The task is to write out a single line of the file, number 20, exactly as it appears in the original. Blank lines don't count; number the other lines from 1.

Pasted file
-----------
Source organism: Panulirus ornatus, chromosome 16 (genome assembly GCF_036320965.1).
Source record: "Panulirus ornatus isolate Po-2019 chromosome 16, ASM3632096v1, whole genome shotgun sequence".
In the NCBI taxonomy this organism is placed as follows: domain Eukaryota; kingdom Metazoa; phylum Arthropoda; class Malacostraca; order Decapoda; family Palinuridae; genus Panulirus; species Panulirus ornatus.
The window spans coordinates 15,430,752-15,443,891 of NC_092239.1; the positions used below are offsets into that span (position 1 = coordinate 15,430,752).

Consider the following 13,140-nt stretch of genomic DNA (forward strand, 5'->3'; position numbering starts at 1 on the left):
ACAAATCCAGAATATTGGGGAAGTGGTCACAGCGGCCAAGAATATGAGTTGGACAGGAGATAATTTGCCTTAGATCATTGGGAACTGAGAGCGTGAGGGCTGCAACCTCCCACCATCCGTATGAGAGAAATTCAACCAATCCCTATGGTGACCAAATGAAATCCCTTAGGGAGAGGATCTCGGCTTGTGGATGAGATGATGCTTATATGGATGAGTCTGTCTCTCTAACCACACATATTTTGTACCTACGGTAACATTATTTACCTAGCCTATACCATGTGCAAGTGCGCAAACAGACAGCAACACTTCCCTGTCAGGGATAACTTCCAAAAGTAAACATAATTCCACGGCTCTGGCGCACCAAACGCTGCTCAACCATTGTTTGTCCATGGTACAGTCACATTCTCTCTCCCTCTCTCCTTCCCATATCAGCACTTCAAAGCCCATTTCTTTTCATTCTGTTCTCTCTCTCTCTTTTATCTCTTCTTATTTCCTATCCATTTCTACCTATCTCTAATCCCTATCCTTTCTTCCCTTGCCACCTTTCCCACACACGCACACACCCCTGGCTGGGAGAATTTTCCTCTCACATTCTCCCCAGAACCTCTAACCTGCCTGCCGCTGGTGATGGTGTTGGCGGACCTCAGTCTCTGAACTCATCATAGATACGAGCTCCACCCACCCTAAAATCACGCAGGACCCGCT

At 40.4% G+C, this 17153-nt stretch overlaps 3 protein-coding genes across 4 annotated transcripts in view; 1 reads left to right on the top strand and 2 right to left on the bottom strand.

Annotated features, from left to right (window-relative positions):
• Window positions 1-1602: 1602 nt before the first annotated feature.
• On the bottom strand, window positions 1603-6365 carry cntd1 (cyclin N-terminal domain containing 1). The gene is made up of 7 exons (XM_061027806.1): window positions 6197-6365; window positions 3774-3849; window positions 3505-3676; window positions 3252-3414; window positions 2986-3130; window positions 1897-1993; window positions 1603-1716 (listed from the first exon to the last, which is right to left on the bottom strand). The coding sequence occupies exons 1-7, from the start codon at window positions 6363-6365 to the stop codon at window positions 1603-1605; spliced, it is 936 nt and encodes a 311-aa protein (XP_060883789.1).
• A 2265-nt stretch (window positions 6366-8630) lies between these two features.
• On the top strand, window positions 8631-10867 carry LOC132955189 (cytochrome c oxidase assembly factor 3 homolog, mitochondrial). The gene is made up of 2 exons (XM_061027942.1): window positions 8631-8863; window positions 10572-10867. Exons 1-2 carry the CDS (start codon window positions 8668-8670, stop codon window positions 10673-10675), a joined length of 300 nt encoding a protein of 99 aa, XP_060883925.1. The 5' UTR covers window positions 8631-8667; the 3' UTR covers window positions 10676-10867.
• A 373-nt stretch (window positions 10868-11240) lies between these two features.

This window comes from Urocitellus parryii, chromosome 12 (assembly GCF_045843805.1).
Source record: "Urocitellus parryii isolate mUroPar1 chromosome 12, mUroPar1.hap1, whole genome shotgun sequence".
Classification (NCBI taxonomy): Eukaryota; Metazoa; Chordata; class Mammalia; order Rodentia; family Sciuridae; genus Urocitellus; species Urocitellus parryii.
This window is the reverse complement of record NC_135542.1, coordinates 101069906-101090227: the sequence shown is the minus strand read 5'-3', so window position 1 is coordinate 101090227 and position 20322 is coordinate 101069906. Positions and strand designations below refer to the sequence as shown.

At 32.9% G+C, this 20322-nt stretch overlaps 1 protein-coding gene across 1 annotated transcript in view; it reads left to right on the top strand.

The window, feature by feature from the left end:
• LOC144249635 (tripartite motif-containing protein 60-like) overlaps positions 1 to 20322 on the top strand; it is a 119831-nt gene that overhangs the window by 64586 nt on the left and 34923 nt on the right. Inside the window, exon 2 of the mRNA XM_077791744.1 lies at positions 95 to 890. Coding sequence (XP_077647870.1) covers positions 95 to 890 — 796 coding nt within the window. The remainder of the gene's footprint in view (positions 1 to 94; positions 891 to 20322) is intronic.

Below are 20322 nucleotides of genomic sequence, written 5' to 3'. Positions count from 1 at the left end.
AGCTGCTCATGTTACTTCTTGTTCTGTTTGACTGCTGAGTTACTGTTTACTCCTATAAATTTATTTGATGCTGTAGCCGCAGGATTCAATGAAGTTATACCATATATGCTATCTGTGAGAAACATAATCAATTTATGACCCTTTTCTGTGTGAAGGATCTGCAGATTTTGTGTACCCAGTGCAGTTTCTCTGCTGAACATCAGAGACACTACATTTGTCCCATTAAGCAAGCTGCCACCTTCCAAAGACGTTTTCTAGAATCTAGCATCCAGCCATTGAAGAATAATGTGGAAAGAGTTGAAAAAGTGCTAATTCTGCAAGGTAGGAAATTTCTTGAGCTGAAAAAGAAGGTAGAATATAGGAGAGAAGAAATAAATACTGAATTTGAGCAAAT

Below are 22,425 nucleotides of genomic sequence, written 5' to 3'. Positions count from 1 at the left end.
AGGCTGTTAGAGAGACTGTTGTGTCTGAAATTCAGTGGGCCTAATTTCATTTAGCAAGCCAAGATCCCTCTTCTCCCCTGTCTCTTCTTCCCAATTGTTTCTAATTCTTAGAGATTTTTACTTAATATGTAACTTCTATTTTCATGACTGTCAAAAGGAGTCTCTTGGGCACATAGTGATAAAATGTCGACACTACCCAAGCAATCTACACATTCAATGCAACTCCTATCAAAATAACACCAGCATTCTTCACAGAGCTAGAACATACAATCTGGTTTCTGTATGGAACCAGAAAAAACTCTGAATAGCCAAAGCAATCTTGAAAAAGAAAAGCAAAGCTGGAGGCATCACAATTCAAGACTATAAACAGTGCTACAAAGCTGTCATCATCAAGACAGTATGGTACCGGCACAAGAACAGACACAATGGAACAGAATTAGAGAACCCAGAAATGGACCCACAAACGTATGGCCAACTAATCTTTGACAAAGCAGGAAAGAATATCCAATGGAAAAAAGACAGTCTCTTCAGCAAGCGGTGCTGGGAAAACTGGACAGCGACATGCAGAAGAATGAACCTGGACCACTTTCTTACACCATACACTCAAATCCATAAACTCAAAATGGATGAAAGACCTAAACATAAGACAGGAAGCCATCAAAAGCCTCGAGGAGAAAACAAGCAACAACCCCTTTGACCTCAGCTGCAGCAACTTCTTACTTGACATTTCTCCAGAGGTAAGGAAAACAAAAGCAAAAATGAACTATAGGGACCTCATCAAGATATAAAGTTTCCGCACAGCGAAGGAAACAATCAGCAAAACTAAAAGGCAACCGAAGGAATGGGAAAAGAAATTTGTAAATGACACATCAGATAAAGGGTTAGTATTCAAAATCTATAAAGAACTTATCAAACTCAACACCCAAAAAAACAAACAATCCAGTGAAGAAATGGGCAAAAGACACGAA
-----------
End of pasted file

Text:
• LOC144249635 (tripartite motif-containing protein 60-like) overlaps positions 1 to 20322 on the top strand; it is a 119831-nt gene that overhangs the window by 64586 nt on the left and 34923 nt on the right. Inside the window, exon 2 of the mRNA XM_077791744.1 lies at positions 95 to 890. Coding sequence (XP_077647870.1) covers positions 95 to 890 — 796 coding nt within the window. The remainder of the gene's footprint in view (positions 1 to 94; positions 891 to 20322) is intronic.